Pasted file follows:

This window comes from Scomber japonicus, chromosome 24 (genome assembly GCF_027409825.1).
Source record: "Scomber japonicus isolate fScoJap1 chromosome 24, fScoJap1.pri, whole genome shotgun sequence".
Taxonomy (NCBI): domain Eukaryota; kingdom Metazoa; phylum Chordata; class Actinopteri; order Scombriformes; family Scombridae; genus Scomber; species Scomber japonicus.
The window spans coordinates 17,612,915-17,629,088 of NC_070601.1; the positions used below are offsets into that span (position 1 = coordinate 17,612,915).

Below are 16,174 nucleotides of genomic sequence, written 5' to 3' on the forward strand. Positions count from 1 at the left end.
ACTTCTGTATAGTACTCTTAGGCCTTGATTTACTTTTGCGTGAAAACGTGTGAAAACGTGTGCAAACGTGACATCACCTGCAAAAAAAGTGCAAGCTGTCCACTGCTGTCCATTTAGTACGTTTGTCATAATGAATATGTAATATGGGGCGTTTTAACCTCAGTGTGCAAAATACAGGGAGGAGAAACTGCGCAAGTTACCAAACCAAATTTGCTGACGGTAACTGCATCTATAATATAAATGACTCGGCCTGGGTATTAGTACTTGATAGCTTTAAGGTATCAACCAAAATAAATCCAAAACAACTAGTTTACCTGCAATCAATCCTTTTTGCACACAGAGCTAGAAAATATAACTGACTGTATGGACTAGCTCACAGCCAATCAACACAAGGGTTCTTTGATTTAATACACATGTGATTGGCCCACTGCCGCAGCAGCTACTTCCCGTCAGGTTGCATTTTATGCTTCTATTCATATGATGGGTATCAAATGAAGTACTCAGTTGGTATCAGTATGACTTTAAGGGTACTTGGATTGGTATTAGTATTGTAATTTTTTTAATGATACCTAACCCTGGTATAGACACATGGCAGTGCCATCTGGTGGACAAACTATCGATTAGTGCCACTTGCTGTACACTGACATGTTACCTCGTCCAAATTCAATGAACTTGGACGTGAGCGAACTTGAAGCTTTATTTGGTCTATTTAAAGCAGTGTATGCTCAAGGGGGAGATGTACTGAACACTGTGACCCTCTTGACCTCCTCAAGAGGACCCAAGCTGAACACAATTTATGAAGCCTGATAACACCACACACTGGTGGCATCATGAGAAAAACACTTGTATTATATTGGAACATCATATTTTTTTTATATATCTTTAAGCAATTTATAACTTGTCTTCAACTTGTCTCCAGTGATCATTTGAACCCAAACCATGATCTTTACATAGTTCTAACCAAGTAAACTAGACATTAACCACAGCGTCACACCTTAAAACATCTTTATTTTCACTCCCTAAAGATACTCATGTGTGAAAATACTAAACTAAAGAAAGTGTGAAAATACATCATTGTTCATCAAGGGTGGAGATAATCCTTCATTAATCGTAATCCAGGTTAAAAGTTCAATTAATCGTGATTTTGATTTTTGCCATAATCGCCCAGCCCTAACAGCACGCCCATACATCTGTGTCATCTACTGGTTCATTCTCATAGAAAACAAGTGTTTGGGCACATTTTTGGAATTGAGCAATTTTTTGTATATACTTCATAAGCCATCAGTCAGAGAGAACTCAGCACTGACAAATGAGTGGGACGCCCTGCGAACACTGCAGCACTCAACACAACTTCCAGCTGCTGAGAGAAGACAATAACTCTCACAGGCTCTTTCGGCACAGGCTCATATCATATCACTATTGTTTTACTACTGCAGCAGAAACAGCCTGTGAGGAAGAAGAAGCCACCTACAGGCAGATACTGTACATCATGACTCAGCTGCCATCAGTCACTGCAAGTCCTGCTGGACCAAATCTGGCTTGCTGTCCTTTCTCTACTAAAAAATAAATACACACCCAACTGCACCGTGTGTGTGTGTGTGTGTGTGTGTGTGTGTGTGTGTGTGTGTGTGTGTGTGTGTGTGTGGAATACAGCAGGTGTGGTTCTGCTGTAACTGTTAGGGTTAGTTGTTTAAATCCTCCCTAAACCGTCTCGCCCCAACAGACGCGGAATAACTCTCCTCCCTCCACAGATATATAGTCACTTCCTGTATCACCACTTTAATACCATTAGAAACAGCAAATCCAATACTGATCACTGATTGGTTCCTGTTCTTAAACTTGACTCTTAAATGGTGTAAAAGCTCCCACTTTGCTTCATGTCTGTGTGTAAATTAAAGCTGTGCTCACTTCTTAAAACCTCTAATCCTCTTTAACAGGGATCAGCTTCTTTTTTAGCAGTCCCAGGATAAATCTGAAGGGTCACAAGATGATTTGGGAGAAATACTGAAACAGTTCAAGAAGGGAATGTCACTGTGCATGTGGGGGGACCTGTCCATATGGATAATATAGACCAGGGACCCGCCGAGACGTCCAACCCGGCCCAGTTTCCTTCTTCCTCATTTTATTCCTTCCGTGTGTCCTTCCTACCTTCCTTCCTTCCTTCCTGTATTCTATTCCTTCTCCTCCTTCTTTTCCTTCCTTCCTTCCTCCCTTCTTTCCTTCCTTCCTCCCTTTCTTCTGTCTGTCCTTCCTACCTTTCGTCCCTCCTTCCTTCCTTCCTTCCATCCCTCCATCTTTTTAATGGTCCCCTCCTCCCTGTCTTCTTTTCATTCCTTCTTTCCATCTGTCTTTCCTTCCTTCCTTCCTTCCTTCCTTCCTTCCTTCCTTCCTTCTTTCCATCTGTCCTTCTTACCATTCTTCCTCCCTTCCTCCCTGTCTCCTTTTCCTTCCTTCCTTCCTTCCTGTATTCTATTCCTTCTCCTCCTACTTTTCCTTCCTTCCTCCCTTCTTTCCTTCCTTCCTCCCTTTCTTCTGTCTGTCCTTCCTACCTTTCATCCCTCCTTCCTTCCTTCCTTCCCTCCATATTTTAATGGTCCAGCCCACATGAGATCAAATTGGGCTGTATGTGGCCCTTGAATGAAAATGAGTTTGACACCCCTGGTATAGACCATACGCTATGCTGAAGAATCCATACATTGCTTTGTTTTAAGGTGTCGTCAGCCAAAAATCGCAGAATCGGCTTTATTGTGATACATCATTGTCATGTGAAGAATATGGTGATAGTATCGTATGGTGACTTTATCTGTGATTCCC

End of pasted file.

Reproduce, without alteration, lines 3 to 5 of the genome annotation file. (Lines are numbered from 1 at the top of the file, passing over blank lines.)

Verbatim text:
Taxonomy (NCBI): domain Eukaryota; kingdom Metazoa; phylum Chordata; class Actinopteri; order Scombriformes; family Scombridae; genus Scomber; species Scomber japonicus.
The window spans coordinates 17,612,915-17,629,088 of NC_070601.1; the positions used below are offsets into that span (position 1 = coordinate 17,612,915).

Below are 16,174 nucleotides of genomic sequence, written 5' to 3' on the forward strand. Positions count from 1 at the left end.